With sexual abuse allegations now reaching into the episcopacy, the Vatican has struggled to define courses of action when bishops and cardinals are accused of committing sexual abuse or covering up such crimes for others. Today, Pope Francis issued an edict for all ordained and consecrated within the Catholic Church requiring reporting on any abuse, if need be directly to the Vatican itself. Local dioceses will also be required to create reporting systems and get the laity involved in them:
JUST IN: Pope Francis has issued new global rules for reporting sexual abuse in the Catholic Church, mandating for the first time that all dioceses set up systems for reporting abuse and cover-ups https://t.co/tceadJcTuL pic.twitter.com/oJJBOKFMX9
— CNN (@CNN) May 9, 2019
Pope Francis introduced sweeping changes in Catholic Church law on Thursday to hold bishops accountable for sexual abuse or covering it up, making reporting obligatory for clerics and allowing anyone to complain directly to the Vatican if needed.
A papal decree, which covers abuse of both children and adults, also obliges every Catholic diocese in the world to set up simple and accessible reporting systems and encourages local churches to involve lay experts in investigations. …
It sets time limits for local investigations and the Vatican’s response to them and allows for retroactive reporting.
It also says bishops with conflicts of interest should recuse themselves from investigations and that they can also be held accountable for abuse of power in sexual relations with adults.
The motu proprio, entitled Vos Estis Lux Mundi (You Are the Light of the World), covers a wide range of malfeasance — sexual abuse of minors, sexual abuse of vulnerable people, child pornography, and so on. It raises the age of majority in such cases from 16 to 18, and gives a relatively succinct process for reporting and investigating. Much of this has been covered with the laity through such processes as VIRTUS for volunteer ministries, but this escalates it to legal status with nuns, brothers, and the ordained — all the way to the Vatican itself.
The most significant part of the motu proprio is its Title II — Provisions Concerning Bishops and Their Equivalents. This sets out formally for the first time the processes to be used when bishops are accused of sexual misconduct. Such reports have to go to the metropolitan bishop (archbishop) in the jurisdiction, or if it involves the metropolitan, and also directly to the Vatican’s Congregation for the Doctrine of the Faith. The new law encourages metropolitans to seek out lay experts for any investigations and lays out some basic whistleblower protections.
How effective will this be? Much of Vos Estis Lux Mundi consists of basic organizational crisis procedures, similar to what one might find in a corporate sexual-harassment process. In fact, most of it is just plain common sense, which underscores how overdue this motu proprio is. It does not spell out any new forms of punishment for those found to have engaged in sexual misconduct or for those who cover it up. That might be a bit too ambiguous for some critics, especially given Francis’ inconsistent approach, but penalties do already exist in canon law in both cases.
Still, establishing these procedures might allow for an “avalanche” of new reporting, the Washington Post notes:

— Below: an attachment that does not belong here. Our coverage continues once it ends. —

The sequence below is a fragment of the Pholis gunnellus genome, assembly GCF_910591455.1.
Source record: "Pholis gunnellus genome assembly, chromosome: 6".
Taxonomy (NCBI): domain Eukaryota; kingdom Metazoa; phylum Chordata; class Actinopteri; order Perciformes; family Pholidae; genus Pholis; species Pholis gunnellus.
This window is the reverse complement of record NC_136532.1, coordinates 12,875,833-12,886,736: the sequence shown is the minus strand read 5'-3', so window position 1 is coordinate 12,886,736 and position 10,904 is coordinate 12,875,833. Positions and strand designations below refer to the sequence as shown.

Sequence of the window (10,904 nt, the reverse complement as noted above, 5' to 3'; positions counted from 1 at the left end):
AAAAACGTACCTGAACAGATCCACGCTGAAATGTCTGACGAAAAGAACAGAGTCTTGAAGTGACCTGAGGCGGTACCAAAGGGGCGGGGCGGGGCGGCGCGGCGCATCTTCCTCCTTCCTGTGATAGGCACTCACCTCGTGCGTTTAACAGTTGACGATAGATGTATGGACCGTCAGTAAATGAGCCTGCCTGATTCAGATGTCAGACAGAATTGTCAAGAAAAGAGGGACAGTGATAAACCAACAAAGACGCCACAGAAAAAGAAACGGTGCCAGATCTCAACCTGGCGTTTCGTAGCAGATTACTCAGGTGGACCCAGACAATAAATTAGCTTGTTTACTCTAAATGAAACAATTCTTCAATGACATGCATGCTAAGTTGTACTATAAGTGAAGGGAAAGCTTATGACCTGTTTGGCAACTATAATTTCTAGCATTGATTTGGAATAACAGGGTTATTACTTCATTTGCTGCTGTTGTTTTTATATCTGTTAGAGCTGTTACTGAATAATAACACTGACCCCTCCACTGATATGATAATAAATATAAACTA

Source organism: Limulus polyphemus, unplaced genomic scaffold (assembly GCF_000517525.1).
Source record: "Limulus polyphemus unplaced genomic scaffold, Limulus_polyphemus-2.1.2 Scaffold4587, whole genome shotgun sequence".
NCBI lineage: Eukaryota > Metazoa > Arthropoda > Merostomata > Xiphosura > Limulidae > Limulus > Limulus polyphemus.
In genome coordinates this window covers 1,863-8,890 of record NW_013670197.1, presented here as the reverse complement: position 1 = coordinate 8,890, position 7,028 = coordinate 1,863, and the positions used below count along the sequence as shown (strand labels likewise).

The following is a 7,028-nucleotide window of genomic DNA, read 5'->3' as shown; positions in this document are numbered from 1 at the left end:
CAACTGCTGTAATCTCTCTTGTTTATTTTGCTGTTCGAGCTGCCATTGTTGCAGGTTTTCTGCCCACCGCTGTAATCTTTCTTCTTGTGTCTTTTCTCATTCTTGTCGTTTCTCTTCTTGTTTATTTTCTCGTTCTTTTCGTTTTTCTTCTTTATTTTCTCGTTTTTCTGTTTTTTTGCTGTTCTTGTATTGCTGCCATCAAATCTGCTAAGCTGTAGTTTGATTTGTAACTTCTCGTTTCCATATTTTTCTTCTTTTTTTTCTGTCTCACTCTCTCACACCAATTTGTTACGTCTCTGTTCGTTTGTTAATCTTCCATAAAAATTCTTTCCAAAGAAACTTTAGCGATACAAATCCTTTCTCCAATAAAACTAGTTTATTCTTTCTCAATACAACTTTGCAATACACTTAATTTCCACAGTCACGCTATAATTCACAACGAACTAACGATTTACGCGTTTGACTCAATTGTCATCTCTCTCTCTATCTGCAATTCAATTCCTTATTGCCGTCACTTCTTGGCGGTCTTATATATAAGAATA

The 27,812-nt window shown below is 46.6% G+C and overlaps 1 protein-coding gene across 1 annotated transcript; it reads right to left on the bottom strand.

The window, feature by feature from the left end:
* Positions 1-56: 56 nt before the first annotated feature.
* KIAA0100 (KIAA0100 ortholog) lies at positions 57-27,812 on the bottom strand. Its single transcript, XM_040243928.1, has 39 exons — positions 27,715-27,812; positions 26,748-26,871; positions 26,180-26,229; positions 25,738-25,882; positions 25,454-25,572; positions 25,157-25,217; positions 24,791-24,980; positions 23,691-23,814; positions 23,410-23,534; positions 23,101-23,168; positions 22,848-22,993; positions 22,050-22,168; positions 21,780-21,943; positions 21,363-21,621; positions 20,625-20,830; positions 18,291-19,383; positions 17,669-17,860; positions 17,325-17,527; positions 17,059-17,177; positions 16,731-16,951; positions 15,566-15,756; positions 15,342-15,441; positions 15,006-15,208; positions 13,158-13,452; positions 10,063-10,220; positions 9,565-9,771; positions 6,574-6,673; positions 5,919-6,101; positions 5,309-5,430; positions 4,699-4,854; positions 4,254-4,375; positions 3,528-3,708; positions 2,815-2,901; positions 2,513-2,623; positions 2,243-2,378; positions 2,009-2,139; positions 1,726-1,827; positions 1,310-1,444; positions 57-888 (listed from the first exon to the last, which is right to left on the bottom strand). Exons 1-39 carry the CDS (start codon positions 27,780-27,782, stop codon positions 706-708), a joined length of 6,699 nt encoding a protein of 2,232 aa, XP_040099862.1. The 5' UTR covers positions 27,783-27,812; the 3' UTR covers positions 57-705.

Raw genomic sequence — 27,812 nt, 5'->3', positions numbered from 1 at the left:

The law makes the world’s 415,000 Catholic priests and 660,000 religious sisters mandated reporters. That means they are required to inform church authorities when they learn or have “well-founded motives to believe” that a cleric or sister has engaged in sexual abuse of a minor, sexual misconduct with an adult, possession of child pornography — or that a superior has covered up any of those crimes.
The law doesn’t require them to report to police. The Vatican has long argued that doing so could endanger the church in places where Catholics are a persecuted minority. But it does for the first time put into universal church law that they must obey civil reporting requirements where they live, and that their obligation to report to the church in no way interferes with that.
If it is implemented fully, the Vatican could well see an avalanche of abuse and cover-up reports in the coming years. Since the law is procedural and not criminal in nature, it can be applied retroactively, meaning priests and nuns are now required to report even old cases of sexual wrongdoing and cover-ups — and enjoy whistleblower protections for doing so.
Previously such reporting was left up to the conscience of individual priests and nuns. Now it is church law. There are no punitive measures foreseen if they fail to report, and similarly there are no sanctions foreseen if dioceses, for example, fail to comply. But bishops and religious superiors could be accused of cover-up or negligence if they fail to implement the provisions, or retaliate against priests and nuns who make reports.
At this point one would hope that the skeletons would have all exited the closet, but of course that’s not the case. State attorneys general have opened up their own investigations after the success in Pennsylvania in exposing hundreds of abusers; we can expect to hear a lot more over the next couple of years from those processes. The Vatican has made it possible to get ahead of that curve with this new law, or at least to encourage people in the local dioceses to start catching up.
At this point, the pontiff and the Vatican Curia must have belatedly realized that it’s better to finally rip off the bandage as fast as possible than go through a slow torture over several decades. And that’s a step long overdue, too.